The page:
R2 feasible for older patients with indolent non-Hodgkin lymphoma
The combination of the immunomodulatory agent lenalidomide and the monoclonal antibody rituximab (R2) proved effective and safe in individuals ≥70 years with relapsed/refractory indolent non-Hodgkin lymphoma (R/R iNHL) compared with rituximab alone, according to a post hoc analysis of the phase III AUGMENT* trial presented at ASH 2019.
“R2 has been approved by the US FDA** … based on the [initial] results and has received positive CHMP*** opinion for the treatment of adult patients with previously treated R/R iNHLs,” said study author Dr Marek Trnĕný from the Charles University Hospital in Prague, Czech Republic. “A subset analysis [showed that] patients ≥65 years benefited the same way from [R2 … As] advanced age is a very important risk/prognostic factor … [we sought to evaluate whether R2] is valid for the older population.”
Of the 358 patients with RR iNHL (follicular lymphoma [FL] and marginal zone lymphoma [MZL]) included in the trial, 91 were ≥70 years (median age 75 years). Participants were randomized 1:1 to receive R2 or R-placebo. Rituximab was administered at a dose of 375 mg/m2 on days 1, 8, 15, and 22 of cycle 1 and day 1 of cycles 2–5. Lenalidomide dose was 20 mg/day on days 1–21/28 for 12 cycles. [ASH 2019, abstract 347]
A trend for improved progression-free survival (PFS) was observed with R2 vs R-placebo (median, 24.9 vs 14.3 months; HR, 0.66, 95 percent confidence interval [CI], 0.37–1.18; p=0.158).
“[Although] this was not statistically significant, when we analysed the FL subset, there was a significant PFS improvement [with R2 vs R-placebo],” said Trnĕný, given the risk reduction of death or progression by 51 percent (median, 28.0 vs 14.3 months; HR, 0.49, 95 percent CI, 0.25–0.99; p=0.043).
The secondary endpoint of complete remission was higher with R2 vs R-placebo (26 percent vs 16 percent), which was consistent with the overall population (34 percent vs 18 percent).
There was also no difference between R2 and R-placebo in terms of time-to-next anti-lymphoma (TTNLT) treatment in the entire cohort (HR, 1.02, 95 percent CI, 0.50–2.09; p=0.959). In the FL subset however, a trend for prolonged TTNLT was observed (HR, 0.52, 95 percent CI, 0.20–1.31; p=0.156).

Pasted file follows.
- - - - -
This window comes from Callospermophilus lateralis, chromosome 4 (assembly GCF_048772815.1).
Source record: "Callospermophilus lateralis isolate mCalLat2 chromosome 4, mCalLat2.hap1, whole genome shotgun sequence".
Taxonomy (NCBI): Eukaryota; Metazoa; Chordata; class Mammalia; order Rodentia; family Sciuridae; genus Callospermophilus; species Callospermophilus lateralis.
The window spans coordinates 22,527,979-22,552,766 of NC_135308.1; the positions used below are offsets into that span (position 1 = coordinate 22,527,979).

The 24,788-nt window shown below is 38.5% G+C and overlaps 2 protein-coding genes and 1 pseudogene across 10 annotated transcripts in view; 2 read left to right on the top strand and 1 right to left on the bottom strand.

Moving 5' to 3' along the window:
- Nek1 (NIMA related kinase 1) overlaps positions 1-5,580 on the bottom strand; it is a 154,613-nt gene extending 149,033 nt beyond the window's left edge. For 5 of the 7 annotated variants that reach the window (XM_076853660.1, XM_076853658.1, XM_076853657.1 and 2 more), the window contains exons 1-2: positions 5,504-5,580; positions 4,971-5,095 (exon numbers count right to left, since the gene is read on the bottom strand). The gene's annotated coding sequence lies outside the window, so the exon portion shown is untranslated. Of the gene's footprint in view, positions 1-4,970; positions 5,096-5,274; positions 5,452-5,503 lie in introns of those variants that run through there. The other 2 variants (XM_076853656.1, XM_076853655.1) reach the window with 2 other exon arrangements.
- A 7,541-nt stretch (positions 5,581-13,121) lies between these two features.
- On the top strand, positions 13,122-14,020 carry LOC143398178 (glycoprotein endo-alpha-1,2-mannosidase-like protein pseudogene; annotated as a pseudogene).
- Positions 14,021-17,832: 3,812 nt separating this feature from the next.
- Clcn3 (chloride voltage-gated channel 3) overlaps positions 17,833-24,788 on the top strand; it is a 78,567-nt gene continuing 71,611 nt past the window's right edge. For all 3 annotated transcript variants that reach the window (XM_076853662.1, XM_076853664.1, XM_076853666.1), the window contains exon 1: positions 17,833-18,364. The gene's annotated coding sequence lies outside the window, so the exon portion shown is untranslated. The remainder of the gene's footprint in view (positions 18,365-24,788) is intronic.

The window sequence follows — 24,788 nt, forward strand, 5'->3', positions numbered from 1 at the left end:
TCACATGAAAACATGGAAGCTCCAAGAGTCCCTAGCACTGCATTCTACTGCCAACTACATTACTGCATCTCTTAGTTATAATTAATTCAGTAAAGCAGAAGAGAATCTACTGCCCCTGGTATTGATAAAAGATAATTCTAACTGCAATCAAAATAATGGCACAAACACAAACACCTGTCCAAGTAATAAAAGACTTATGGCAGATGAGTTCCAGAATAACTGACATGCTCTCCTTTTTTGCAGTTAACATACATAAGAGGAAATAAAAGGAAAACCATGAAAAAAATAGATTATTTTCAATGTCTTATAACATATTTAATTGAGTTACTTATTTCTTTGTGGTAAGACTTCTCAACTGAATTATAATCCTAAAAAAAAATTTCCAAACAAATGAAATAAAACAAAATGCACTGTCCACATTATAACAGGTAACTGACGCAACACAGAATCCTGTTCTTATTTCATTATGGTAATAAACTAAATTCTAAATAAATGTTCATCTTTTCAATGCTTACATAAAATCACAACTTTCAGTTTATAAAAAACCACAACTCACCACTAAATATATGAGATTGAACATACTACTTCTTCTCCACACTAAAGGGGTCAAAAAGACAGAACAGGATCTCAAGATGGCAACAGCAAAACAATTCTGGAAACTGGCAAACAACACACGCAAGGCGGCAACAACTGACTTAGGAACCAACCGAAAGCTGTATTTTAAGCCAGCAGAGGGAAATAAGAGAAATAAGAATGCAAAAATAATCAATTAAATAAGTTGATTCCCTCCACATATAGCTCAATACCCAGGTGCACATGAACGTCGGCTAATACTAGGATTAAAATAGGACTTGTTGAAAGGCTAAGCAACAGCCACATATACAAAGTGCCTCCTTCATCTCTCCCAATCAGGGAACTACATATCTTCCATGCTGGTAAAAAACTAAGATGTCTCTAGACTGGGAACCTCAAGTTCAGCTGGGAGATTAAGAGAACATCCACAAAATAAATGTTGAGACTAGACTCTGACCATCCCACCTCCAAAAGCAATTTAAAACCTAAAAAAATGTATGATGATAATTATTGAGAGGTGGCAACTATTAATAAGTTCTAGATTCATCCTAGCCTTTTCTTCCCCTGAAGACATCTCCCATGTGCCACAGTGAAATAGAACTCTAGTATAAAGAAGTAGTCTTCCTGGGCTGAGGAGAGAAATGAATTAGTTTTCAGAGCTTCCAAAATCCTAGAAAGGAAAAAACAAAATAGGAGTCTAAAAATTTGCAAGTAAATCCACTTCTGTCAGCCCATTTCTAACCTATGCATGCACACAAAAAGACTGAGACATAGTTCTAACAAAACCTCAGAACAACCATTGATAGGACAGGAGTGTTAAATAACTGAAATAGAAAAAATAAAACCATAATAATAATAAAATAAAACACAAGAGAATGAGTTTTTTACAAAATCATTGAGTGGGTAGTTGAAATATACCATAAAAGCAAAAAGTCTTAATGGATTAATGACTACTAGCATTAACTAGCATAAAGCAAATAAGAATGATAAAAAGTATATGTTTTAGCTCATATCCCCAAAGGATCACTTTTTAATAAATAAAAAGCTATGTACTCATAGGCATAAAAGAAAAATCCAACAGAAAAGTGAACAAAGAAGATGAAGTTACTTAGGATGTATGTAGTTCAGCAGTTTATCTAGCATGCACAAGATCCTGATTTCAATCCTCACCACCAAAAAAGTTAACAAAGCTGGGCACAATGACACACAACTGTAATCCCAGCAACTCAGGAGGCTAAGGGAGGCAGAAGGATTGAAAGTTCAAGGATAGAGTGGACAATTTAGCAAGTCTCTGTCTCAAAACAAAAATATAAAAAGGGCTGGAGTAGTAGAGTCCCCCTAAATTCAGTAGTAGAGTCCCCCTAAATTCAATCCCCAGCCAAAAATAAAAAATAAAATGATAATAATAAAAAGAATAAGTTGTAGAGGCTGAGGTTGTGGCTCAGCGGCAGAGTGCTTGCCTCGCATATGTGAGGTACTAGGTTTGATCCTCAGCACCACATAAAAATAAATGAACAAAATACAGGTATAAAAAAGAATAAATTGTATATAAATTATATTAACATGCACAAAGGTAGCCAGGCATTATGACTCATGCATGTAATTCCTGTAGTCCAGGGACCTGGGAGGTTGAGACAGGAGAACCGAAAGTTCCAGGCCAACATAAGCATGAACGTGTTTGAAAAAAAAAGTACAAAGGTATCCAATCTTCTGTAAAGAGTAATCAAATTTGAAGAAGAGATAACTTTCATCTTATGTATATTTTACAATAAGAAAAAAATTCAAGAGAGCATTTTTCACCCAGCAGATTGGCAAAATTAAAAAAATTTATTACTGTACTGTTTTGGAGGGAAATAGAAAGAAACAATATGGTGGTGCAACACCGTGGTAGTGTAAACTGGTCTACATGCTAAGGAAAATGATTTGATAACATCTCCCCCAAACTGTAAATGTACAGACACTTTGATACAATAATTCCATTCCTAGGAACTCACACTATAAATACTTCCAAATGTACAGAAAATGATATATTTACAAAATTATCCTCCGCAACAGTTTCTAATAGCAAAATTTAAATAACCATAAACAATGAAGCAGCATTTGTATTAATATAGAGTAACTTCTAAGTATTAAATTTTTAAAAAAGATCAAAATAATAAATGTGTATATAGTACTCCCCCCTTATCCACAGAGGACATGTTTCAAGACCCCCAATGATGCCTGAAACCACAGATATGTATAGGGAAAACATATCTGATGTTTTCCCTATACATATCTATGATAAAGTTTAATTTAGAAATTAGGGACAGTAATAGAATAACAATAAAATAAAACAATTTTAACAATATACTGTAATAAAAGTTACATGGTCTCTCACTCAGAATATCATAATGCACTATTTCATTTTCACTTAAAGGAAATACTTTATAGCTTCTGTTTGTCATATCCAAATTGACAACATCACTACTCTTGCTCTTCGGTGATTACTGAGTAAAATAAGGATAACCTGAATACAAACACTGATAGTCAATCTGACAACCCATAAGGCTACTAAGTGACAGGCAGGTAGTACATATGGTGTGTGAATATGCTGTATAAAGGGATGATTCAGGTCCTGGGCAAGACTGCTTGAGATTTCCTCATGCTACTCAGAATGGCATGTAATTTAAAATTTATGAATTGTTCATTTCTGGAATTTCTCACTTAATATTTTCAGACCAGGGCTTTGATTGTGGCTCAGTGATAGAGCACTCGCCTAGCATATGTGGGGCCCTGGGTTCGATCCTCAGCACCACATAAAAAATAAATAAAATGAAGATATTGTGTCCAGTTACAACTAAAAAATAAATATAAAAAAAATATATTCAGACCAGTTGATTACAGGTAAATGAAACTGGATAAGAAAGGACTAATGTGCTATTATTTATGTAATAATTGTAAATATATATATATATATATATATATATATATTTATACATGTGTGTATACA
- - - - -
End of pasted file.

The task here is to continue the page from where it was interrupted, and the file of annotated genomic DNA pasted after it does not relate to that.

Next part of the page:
Safety-wise, grade 3/4 adverse events were mainly haematologic, the most common being neutropenia followed by leukopenia and anaemia, and mirrored those reported in the overall cohort.
“These data show that R2 maintained efficacy improvements vs R-placebo in [older iNHL] patients despite higher unfit status and lower overall lenalidomide treatment/exposure compared with the overall population,” said Trnĕný. “We can conclude that R2 is an effective and tolerable regimen … that can be used safely for [this patient subgroup].”
Although iNHL patients respond to standard-of-care chemotherapy, patients typically relapse or become refractory to treatment. [J Clin Oncol 2019;37:1188-1199] The consistent, favourable results across the overall and elderly subgroups of AUGMENT, coupled with the FDA nod, herald the R2 regimen as a potential new therapeutic alternative for R/R iNHL, said Trnĕný.
What about MZL?
Asked whether the results can be extrapolated to the MZL subgroup, Trnĕný noted that although they did analyse the effect of both regimens in this patient subset, there was no difference observed. “There was a low number of MZL patients or other indolent lymphomas within the study (n=25) … The major impact of R2 had been seen in the FL subset.”
While the US FDA approval covers all iNHLs, Trnĕný pointed out that given their findings, there might be alternatives for MZL apart from R2. “Rituximab monotherapy is definitely one of the options, but there might be some other options as well.”